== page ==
Who’s first in the top 10 oldest universities in the world?

Many universities have survived the centuries and years. But which are the oldest institutions in the world that still receive students? The answer through this article on who’s first in the top 10 oldest universities in the world…


#1 – The University of Al-Quarawiyyin, Morocco (859)

Al Quaraouiyine University in Fez is considered the oldest in the world by UNESCO, the Guinness Book of Records and many historians. Still, in operation, its construction was initiated in 859 during the reign of the Idriss dynasty. It has seen the passage of great Arab philosophers such as Averroes (Ibn Rochd) and Avempace (Ibn Baja).


#2 – Al-Azhar University, Egypt (988)

Al-Azhar University was founded in Cairo in 988, long after the construction of the mosque of the same name. Over the years, the teaching offered has been enriched by courses in Arabic literature and language. Specializing in the study of Islam, al-Azhar University is today the best known Arab university in the world.


#3 – The University of Bologna (1088)

Founded in 1088, the University of Bologna is the oldest in Europe. Originally dedicated to the exegesis of Roman law, it became an independent research center in 1158. With more than 30 departments, it is today one of the biggest Italian universities.


#4 – The University of Oxford, United Kingdom (1167)

Oxford University is Britain’s oldest university. The oldest traces date back to around 1116, with the arrival of the schoolhouse Thibaud d’Etampes. But the university really started to develop from 1167, when Henry II forbade English students to attend the University of Paris.


#5 – The University of Modena and Reggio Emilia, Italy (1175)

The University of Modena and Reggio Emilia was founded in 1175, both in Modena (headquarters) and Reggio Emilia.  It has a population of 20,000 students. Among its former students are the historian Ludovico Antonio Muratori and the playwright Carlo Goldoni.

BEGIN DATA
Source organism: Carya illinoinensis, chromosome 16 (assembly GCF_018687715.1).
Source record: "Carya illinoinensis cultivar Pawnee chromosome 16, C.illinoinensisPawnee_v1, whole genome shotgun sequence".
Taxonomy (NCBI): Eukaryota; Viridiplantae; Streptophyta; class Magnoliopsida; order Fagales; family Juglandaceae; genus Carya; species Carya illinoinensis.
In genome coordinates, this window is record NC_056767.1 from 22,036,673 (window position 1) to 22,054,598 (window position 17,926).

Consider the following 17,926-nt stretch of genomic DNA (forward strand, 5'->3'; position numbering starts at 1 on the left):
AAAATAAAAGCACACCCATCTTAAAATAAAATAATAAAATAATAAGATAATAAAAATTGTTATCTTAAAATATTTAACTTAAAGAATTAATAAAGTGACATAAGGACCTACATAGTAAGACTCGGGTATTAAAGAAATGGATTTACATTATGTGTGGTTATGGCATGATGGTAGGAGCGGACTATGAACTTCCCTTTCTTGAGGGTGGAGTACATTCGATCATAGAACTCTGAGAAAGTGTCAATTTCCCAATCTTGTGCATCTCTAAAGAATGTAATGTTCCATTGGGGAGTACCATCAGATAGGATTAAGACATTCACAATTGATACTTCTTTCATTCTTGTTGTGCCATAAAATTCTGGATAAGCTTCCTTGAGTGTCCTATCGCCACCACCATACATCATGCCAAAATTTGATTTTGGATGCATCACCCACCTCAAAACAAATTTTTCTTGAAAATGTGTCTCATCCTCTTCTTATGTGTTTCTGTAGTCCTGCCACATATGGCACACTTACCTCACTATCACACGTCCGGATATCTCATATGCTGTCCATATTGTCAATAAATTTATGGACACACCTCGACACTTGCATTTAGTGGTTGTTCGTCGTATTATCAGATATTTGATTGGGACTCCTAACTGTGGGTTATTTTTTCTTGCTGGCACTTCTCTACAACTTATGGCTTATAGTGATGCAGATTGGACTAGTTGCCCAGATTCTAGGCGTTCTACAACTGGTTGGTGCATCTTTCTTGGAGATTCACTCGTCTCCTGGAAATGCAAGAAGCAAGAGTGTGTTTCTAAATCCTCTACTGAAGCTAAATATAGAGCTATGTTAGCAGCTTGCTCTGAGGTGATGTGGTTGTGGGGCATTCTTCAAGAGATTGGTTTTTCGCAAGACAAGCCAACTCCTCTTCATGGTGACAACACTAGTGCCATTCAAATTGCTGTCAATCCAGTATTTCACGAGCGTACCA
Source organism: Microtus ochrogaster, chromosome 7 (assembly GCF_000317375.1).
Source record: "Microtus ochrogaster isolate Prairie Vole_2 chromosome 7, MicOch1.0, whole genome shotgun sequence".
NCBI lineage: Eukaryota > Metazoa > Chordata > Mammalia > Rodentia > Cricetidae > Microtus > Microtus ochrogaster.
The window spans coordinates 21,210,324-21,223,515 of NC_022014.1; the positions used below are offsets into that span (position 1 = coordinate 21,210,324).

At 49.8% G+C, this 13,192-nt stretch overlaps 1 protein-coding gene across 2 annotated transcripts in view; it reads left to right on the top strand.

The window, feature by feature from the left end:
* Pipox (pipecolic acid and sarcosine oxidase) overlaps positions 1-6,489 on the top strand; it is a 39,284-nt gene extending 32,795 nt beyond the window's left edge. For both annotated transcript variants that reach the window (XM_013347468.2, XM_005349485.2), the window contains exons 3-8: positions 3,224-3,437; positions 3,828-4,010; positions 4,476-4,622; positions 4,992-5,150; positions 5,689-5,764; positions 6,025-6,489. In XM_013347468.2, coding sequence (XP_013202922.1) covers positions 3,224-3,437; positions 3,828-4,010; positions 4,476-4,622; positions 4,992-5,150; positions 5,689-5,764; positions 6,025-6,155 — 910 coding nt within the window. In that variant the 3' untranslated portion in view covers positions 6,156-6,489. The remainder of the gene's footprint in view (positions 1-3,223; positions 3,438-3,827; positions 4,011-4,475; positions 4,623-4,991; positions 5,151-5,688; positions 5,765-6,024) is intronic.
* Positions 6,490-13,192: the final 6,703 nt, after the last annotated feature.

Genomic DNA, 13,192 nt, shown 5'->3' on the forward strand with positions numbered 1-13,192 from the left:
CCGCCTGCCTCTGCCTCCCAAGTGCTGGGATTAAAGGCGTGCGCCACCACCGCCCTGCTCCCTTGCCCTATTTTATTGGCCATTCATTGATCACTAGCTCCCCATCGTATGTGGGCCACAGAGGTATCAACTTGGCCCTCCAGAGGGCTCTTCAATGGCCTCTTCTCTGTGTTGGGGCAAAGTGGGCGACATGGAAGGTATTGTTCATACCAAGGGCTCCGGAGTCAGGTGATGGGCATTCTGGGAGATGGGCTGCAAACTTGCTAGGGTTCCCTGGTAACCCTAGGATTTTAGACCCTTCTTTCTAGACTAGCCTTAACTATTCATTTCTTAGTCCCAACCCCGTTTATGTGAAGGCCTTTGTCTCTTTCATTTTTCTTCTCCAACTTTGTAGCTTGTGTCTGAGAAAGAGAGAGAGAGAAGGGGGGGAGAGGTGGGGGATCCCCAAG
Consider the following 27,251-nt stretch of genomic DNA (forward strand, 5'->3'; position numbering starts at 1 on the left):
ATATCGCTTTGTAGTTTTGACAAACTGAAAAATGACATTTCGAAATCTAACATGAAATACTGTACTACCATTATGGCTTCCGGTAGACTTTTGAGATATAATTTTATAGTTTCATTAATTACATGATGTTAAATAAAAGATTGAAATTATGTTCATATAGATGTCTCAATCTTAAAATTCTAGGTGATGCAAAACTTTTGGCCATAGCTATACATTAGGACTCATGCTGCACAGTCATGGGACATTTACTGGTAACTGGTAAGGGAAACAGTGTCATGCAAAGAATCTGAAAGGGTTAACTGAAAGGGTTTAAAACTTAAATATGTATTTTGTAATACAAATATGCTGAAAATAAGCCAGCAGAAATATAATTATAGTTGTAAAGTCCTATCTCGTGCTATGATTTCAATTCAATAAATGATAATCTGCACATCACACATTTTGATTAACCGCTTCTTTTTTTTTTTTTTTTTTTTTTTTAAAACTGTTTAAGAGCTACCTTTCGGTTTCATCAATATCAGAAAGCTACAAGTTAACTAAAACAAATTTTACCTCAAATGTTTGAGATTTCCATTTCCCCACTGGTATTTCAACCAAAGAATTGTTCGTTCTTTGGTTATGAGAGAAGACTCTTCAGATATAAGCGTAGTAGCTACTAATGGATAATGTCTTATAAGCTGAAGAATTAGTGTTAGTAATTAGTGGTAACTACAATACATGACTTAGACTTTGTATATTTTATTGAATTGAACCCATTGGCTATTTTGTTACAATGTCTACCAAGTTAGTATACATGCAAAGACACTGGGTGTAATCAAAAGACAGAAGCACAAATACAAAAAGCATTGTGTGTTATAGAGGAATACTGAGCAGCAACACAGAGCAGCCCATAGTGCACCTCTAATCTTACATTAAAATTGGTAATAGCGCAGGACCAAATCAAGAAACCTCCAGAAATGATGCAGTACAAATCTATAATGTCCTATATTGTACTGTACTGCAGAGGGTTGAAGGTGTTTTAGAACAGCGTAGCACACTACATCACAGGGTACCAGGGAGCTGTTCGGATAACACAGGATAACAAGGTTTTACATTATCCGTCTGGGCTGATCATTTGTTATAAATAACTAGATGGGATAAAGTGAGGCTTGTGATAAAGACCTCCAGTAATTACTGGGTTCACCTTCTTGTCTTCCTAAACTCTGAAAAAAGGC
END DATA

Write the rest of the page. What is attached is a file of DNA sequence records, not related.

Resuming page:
#6 – The University of Paris, France (1200)

In the 11th century, the first chapter schools were created on Île de la Cité around Notre-Dame. The schools of the cloister of Notre-Dame de Paris were attended in particular by schoolchildren from all over Europe. Among them, the Englishmen formed the most important college. The official birth of the University of Paris nevertheless dates back to January 15, 1200, when Philippe Auguste granted in a charter the “ecclesiastical fortress” to all the members of the corporation universitas magistrorum et scholarium Parisiensis. Then, in 1231, the Papal Bull ‘Parens Scientiarum’ gave the University of Paris its full importance.


#7 – The University of Cambridge, United Kingdom (1209)

Cambridge is the second oldest university in Britain. It was founded in 1209 by students and scholars fleeing Oxford after a dispute with local leaders. But the university only obtained the right to award degrees from Pope John XXII in 1318, when it was officially named Studium generale.


#8 – The University of Salamanca, Spain (1218)

The University of Salamanca is the second oldest university in Spain, after Palencia, but the latter no longer exists. King Alfonso IX of Leo granted the University of Salamanca the degree of General Studies in 1218 in order to imitate his nephew, Alfonso VIII of Castile, who had done the same in Palencia in 1208.


#9 – The University of Padua, Italy (1222)

The University of Padua was founded on 29 September 1222 by professors and students who had fled from the University of Bologna because of the infringement of academic freedoms and privileges that had been guaranteed. Initially, teaching was limited to law and theology, before being extended to medicine, philosophy, rhetoric…


#10 – The University of Naples, Italy (1224)

“Federico II” is the oldest secular and state university in the world. It was founded on 5 June 1224 by Emperor Frederick II Stupor mundi, King of Sicily. Today it has more than 85,000 students.

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